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Crime Lab Science


In my many years of teaching chemistry and physics, I observed that the laboratory investigations that created the most enthusiasm were those that cast the student in the role of crime lab analyst.

Rather than lockstep procedures to verify expected outcomes, I present experiments as criminal case descriptions which require careful evidence analysis. Questions like “Was the anesthesia administered in too great a concentration?” or “Does the index of refraction of the glass chip imbedded in the robbery suspect's shoe match the glass from a broken store window?” frame experimentation in a real world context.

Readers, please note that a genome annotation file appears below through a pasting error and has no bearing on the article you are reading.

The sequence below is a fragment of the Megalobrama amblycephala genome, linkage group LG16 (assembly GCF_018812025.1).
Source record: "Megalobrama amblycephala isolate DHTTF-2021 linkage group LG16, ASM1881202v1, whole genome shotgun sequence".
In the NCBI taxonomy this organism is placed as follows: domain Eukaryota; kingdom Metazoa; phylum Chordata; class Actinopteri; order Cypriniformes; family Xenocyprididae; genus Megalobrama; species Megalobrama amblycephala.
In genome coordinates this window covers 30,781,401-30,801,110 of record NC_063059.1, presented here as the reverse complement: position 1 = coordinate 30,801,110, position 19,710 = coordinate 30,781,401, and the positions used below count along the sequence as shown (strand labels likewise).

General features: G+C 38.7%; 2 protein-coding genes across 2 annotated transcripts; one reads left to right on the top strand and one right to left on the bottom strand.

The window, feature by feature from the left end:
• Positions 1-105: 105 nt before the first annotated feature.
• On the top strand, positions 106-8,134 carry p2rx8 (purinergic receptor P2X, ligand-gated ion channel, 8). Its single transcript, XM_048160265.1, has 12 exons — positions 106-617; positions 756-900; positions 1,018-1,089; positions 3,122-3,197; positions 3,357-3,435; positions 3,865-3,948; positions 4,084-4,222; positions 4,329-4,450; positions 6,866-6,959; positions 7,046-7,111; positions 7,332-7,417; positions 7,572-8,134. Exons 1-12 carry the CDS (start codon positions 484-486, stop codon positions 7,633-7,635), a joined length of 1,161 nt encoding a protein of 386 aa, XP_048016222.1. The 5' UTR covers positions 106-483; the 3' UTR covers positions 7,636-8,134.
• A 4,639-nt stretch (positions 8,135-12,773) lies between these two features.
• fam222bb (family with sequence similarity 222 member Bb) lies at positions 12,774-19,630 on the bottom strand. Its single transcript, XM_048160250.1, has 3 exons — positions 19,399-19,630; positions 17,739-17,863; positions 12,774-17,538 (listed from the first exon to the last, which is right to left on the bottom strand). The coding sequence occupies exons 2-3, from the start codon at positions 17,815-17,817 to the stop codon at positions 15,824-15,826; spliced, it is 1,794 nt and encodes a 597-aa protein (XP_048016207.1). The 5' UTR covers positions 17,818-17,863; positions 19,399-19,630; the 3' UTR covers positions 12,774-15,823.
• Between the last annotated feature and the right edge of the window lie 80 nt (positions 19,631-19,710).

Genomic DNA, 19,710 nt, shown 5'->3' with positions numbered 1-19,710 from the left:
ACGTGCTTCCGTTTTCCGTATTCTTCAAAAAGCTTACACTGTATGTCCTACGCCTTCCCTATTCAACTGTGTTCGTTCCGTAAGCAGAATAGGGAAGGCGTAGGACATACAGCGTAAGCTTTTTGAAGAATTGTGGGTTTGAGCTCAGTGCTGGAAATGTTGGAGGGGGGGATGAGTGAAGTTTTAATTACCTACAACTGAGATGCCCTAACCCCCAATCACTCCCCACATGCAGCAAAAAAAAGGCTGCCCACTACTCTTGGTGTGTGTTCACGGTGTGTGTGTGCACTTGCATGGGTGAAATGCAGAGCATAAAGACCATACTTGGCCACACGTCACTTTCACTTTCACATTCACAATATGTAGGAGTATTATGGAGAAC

This approach became so popular that I now teach four sections each year of a class titled “Criminalistics: Introductory Forensic Science.” I have also assisted teachers regionally in establishing crime lab courses. English instructors are particularly enthusiastic about this approach and often initiate cross-curriculum mystery writing units.

 

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